Michael Tucker gets life for murder of Snettisham pub landlady Becky Thorpe
PUBLISHED: 10:35 24 May 2011 | UPDATED: 16:42 24 May 2011
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A pub landlord has been sentenced to life imprisonment for murdering his girlfriend and business partner and dumping her body in a freezer.
It took the jury in the trial of Michael Tucker, 50, less than an hour yesterday to reach their verdict and convict Tucker of the murder of Becky Thorpe.
Today, Mr Justice Nicol told Tucker he must serve at least 26 years before he can be considered to be released on licence.
Tucker, wearing dark jeans, grey shirt and jumper, was then led away from the court as the victim’s family watched on in silence.
Tucker had shot Miss Thorpe, 28, in March last year at the Compasses Inn in Snettisham after she told him she was having an affair and that she didn’t want him seeing his children from a previous relationship again.
After leaving her body in the bath for two days, Tucker wrapped her body in a duvet and dumped it in the freezer.
Tucker had always denied murdering Miss Thorpe, who once worked as a dental nurse in Downham Market, and his six-day trial had started last Monday.
Sentencing Tucker, Mr Justice Nicol said: “She was lying in the bath with her back to you. You got a shotgun and you fired it at the back of her head.
“The end of the barrel was no more than two and a half feet away from her when you pulled the trigger. The jury’s verdict means they were sure that you, at least, intended to cause Becky really serious harm.
“But, since you intentionally shot her in the head at that close range, in my view the only proper inference is that you meant to kill her.
“Becky was only 28 at the time of her death. Witnesses described her as a bubbly personality and she was a keen and talented hockey player.
“Your act cut short that life. Her death has been a tragedy for her family and friends.”
Tucker was told after serving the minimum term of 26 years he could be released on licence but that the parole board will decide when it is safe for this to happen.
He continued: “There was one aggravating feature here and that is your breach of trust. Becky and you lived together and she died in your bathroom.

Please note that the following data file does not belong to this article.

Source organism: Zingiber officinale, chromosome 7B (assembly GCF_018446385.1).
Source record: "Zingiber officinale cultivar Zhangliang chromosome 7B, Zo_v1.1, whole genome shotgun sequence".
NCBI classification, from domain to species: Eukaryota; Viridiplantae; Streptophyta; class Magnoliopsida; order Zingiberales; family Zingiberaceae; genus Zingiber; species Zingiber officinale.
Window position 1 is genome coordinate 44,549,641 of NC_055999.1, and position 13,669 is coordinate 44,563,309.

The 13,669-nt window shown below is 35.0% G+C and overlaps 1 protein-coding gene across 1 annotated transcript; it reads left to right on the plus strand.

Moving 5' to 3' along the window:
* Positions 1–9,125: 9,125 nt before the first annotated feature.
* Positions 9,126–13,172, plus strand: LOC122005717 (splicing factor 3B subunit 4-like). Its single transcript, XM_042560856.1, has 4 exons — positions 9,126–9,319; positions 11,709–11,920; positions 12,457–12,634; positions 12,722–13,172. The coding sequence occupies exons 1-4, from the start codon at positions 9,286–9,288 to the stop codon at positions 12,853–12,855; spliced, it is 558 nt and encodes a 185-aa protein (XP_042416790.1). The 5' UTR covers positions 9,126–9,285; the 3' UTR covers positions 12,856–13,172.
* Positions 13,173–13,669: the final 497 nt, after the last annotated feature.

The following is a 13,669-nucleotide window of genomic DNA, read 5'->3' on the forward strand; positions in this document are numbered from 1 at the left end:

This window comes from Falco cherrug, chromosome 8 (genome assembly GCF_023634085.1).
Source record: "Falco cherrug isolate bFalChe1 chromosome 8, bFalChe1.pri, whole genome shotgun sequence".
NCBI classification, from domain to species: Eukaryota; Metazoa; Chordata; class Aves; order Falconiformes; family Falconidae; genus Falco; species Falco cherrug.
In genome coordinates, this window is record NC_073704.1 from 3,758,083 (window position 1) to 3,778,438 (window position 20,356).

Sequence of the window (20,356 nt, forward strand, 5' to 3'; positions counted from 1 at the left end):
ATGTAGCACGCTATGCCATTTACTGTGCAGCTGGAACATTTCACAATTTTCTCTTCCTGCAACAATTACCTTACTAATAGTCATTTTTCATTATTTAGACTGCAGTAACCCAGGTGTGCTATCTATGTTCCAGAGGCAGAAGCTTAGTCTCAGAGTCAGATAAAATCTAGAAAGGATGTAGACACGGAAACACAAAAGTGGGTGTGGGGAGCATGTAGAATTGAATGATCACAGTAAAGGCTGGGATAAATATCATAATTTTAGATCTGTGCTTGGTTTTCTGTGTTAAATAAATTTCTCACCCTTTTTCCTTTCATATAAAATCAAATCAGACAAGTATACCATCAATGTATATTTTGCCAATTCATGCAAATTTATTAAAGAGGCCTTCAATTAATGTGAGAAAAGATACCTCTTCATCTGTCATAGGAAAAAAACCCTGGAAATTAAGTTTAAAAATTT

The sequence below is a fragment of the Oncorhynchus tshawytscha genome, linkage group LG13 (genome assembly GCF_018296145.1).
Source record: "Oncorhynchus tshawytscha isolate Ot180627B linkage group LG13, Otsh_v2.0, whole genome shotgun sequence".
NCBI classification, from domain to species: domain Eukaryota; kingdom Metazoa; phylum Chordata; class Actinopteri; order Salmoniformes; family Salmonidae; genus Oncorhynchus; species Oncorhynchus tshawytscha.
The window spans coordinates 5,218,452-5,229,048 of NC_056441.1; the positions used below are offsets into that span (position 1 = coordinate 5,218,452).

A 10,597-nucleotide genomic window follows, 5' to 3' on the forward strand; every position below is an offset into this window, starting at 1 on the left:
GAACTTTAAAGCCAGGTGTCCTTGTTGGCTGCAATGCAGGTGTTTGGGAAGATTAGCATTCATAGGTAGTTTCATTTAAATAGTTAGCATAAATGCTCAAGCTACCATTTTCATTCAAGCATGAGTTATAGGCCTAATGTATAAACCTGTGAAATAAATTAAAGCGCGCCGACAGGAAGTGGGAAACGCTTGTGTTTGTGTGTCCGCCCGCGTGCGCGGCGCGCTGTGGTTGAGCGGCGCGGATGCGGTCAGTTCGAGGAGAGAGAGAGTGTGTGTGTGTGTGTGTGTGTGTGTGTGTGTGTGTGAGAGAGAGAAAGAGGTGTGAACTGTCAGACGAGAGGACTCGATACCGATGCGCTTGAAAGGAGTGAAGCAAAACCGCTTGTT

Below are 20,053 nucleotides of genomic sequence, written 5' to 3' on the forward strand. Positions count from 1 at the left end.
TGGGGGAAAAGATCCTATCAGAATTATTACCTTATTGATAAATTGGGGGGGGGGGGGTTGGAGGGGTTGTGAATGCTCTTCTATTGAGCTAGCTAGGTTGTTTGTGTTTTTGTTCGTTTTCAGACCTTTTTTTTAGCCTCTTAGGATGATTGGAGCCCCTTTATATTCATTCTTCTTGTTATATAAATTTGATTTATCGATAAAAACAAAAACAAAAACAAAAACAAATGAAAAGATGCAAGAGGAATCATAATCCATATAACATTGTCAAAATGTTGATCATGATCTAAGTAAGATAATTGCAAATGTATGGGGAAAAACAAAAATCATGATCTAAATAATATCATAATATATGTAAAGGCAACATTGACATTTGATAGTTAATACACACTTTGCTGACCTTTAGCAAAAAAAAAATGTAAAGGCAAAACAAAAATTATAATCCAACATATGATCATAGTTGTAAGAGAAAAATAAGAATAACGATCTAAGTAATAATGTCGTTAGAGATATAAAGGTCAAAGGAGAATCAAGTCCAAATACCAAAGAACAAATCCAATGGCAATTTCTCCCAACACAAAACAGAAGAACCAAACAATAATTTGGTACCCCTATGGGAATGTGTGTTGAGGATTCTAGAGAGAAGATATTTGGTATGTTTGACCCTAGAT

“There was not the dependence of a child on a parent, but she had no reason to believe that you would use any, let alone fatal, violence upon her.
“She had no thought of the need to protect herself.”
In reaching the minimum term of imprisonment sentence, the judge told Tucker that he accepted that Miss Thorpe’s killing was not a premeditated crime.
He added: “It was not something you had planned before that evening. It may be, as you said to the police, that you were prompted to go and get the gun because of something Becky said while she was in the bath.
“Perhaps it was about trying to limit your contact with your children who live with your ex-wife. Perhaps it was about her relationship with another man.
“Whatever it was that may have led you to lose your temper or made you angry, the jury’s verdict means there were sure that you were not provoked in the legal sense of the term.”
Mr Justice Nicol said that he also accepted that Tucker was under a “degree of strain” in March last year.
He said: “The Compasses Inn, the pub which you and Becky had been running for the previous year, was not doing very well.
“There were some loyal customers, but not very many of them. Your ability to cope with that strain was reduced because of the state of your health.
“You seem to have suffered from angina. You have also suffered from alcohol dependence syndrome which was diagnosed as long ago as 1993 but which persisted up until Becky’s death.
“It was admitted by the Crown that you have a history of mental health problems, particularly depression, that is attributable to your alcoholism.
“Before you met Becky you twice attempted to commit suicide. In the period of about a year which you were living together at the pub in Snettisham, you tried to commit suicide once, and probably twice, again.
He added: “I have been told something of your earlier history. It is not necessary for me to say more about those matters.
“In themselves they provide no mitigation but those experiences may have contributed to your recourse to alcohol and, directly or indirectly, to your mental health problems.”
Norwich Crown Court heard that Tucker has previous convictions which include three assaults on a former partner.
Concluding, Mr Justice Nicol said: “Your counsel has submitted that your behaviour afterwards was consistent with remorse at the awful consequences of your conduct.
“I think that the evidence is more equivocal in the days immediately following that crime.
“You hid Becky’s body in the freezer. You were visited by your ex-wife from Ireland and, as one witness put it, you seems to those who did not know you as though you were an ordinary couple.
“Another woman was clearly in love with you and she and you (slept) together upstairs in the pub only a few days after Becky’s death.
“When you left (Norfolk) to go to Hampshire and the Isle of Wight you took your passport with you.
“However, at least by the time you wrote your letter to the police on Sunday, March 21 you do appear to have appreciated the dreadful nature of what you had done and to have been filled with remorse.
“Even though you have contested this trial, I take into account in your favour that it was your text messages which alerted the police to where Becky’s body could be found.
“Your letter to the police also admitted that it had been you who shot Becky.
“Your admission in that letter and in the subsequent police interviews meant that the police did not have to investigate and prove that it had been you who fired the gun.
“To that extent you have not deviated from accepting responsibility for her death.”
The 423 days that Tucker spent in custody before today will be deducted from his sentence.